Category Archives: Interpretation

Gries and Slocum, ‘Ordinary Meaning and Corpus Linguistics’

Abstract This paper demonstrates how corpus analysis, and similar empirically-based methods of language study, can help inform judicial assessments about language meaning. We first briefly outline our view of legal language and interpretation in order to demonstrate the importance of the ordinary meaning doctrine, and thus the relevance of tools such as corpus analysis, to […]

Martin Kelly, ‘Mixed-up Wills, Rectification and Interpretation: Marley v. Rawlings

Abstract In Marley v Rawlings, the UK Supreme Court had to decide who should inherit the estate of Alfred Rawlings – who had mistakenly signed his wife’s Will (instead of his own). In this article, I will examine the issues of interpretative methodology arising from this case. The Supreme Court resolved the dispute by exercising […]

Hugh Davis, ‘The Problems with Amann: Would an Agreement-Centred Approach to Remoteness Benefit Australian Jurisprudence?’

Abstract The agreement-centred approach to assessing damages for breach of contract formulated by Lord Hoffmann in The Achilleas dovetails neatly with the modern approach to contractual interpretation. In this paper, I will seek to analyse and expose what I respectfully submit are shortcomings in the joint judgment of Mason and Dawson JJ in Amann and […]

Gerard McMeel, ‘Foucault’s Pendulum: Text, Context and Good Faith in Contract Law’

Abstract: Recent developments in the construction of contracts have favoured a more literal approach to contractual language, and been hostile to the implication of words to fill perceived gaps in professionally drawn contracts. At the same time there has been renewed interest in the role of good faith in contract law. Until very recently the […]

Jonathan Sumption, ‘A question of taste: the Supreme Court and the interpretation of contracts’

Abstract: This is the text of the inaugural Farquharson Lecture, delivered at Keble College, Oxford, on 8 May 2017. These Lectures were established by the Harris Society, the law society at Keble College, in honour of The Rt Hon Sir Donald Farquharson, an Old Member and Honorary Fellow of the College who served as a […]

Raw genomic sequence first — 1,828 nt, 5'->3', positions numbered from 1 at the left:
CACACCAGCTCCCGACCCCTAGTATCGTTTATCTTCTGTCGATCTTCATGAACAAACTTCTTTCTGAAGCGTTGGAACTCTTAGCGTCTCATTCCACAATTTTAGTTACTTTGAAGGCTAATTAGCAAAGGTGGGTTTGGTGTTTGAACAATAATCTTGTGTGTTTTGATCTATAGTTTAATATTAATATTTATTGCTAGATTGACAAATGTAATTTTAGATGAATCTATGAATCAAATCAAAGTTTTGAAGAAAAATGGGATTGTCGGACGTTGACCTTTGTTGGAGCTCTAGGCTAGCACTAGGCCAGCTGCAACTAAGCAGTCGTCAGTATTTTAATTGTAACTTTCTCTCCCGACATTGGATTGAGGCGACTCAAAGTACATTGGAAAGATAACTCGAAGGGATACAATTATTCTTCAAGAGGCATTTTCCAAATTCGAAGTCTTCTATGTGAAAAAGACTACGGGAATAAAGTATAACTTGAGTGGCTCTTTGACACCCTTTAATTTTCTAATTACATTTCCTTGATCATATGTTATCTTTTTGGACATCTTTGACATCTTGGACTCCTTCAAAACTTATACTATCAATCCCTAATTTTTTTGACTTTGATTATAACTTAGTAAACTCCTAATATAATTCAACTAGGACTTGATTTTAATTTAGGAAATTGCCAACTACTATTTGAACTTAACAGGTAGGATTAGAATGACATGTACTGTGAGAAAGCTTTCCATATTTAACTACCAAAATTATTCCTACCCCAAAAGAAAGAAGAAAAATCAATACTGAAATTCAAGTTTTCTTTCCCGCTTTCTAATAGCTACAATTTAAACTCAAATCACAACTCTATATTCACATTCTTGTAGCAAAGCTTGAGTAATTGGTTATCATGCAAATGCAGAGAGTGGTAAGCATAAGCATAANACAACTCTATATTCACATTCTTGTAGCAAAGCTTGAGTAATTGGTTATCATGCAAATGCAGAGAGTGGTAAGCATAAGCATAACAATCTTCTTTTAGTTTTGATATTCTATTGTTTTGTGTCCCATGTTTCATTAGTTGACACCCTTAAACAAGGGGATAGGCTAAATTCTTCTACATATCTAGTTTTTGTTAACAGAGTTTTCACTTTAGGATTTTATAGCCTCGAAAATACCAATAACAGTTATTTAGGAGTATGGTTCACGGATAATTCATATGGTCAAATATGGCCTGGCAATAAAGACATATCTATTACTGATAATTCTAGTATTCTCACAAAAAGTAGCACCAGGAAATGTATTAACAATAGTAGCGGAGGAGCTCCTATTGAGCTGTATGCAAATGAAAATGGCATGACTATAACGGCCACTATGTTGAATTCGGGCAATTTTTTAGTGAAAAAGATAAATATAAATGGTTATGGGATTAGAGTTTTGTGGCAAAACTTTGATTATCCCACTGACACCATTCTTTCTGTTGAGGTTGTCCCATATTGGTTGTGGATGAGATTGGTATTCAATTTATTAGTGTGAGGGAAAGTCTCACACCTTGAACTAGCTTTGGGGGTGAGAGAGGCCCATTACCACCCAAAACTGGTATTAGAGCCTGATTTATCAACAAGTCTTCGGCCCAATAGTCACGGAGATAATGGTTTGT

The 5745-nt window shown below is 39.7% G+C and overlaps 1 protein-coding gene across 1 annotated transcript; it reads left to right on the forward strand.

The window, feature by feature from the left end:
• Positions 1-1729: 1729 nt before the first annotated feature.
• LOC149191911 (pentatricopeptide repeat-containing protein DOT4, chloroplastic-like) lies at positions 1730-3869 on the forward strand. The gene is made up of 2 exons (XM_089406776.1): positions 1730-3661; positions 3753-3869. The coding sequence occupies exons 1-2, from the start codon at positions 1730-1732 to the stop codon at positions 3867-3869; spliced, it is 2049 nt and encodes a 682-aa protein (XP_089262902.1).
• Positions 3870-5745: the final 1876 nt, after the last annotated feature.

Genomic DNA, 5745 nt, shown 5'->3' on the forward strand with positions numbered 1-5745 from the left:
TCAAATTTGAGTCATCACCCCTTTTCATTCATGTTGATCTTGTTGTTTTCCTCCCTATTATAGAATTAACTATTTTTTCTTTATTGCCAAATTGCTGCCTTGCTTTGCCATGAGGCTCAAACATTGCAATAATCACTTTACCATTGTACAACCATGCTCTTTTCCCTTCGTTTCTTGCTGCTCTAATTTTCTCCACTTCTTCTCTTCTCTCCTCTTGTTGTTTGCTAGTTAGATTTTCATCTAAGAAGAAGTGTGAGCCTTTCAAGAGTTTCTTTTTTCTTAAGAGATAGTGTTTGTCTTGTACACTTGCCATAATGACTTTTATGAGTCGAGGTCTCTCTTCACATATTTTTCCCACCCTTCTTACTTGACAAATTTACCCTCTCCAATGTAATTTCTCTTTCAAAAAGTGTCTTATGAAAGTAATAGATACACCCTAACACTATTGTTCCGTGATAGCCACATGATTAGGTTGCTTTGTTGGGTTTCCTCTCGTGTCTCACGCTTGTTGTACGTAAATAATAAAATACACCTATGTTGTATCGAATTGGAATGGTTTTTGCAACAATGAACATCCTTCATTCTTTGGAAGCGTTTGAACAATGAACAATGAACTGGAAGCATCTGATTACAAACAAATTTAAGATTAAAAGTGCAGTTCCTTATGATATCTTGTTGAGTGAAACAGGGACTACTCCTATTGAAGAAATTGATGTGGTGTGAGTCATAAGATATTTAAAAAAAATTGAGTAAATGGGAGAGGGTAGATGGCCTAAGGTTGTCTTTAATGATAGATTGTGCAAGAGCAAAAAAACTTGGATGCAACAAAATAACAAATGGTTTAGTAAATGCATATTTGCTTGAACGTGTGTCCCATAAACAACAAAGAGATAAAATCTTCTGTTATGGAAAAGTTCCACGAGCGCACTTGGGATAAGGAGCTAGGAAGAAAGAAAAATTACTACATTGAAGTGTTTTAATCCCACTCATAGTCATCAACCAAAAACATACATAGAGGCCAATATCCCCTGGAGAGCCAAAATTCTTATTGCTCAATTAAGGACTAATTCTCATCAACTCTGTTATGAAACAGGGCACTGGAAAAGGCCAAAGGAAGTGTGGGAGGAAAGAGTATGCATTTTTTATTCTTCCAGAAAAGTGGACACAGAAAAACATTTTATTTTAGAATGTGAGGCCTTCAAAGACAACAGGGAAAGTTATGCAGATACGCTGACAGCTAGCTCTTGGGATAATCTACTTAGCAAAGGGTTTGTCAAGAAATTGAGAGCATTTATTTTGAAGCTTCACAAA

Carter and Courtney, ‘Unexpressed Intention and Contract Construction’

Abstract: Many contract disputes concern issues of unexpressed intention: the express terms of the contract do not directly answer the particular question raised by the circumstances.  In this article we argue that there are different bases for resolving such issues in the law of contract and we present a hierarchical framework for understanding their interaction. […]

Andrew Gold, ‘Interpreting Fiduciary Law’

Abstract: Although there are exceptions, fiduciary theory has paid limited attention to interpretive methodology. Yet methodology matters, and the distinctive features of fiduciary law offer insights for interpreting private law more generally. Private law theorists commonly assess interpretive theories against a range of criteria, including: fit, coherence, morality, and transparency. I will suggest that fiduciary […]

‘Philosophy of Language and Legal Interpretation’

Brian G Slocum, Pragmatics and Legal Texts: How Best to Account for the Gaps between Literal Meaning and Communicative Meaning, in The Pragmatic Turn in Law: Inference and Interpretation in Legal Discourse (Mouton Series of Pragmatics, forthcoming 2017), available at SSRN. Law is pervasively interested in the proper understanding and application of texts: contracts, wills, […]

Andreas Blank, ‘Common usage, presumption and verisimilitude in sixteenth-century theories of juridical interpretation’

Abstract: The question of how common usage could be constitutive for the meaning of linguistic expressions has been discussed by Renaissance philosophers such as Lorenzo Valla, and it also played an important role in Renaissance theories of juridical interpretation. An aspect of the analysis of common usage in Renaissance theories of juridical interpretation that concerns […]

Jonathan Sumption, ‘A Question of Taste: The Supreme Court and the Interpretation of Contracts’

“Judges are fond of speculating about the motives and practices of businessmen in drafting contracts. It is a luxurious occupation. The rules of admissibility protect them from the uncomfortable experience of being confronted by actual facts. So, I propose to open my remarks this evening with a case study. On 6 February 1663, Samuel Pepys […]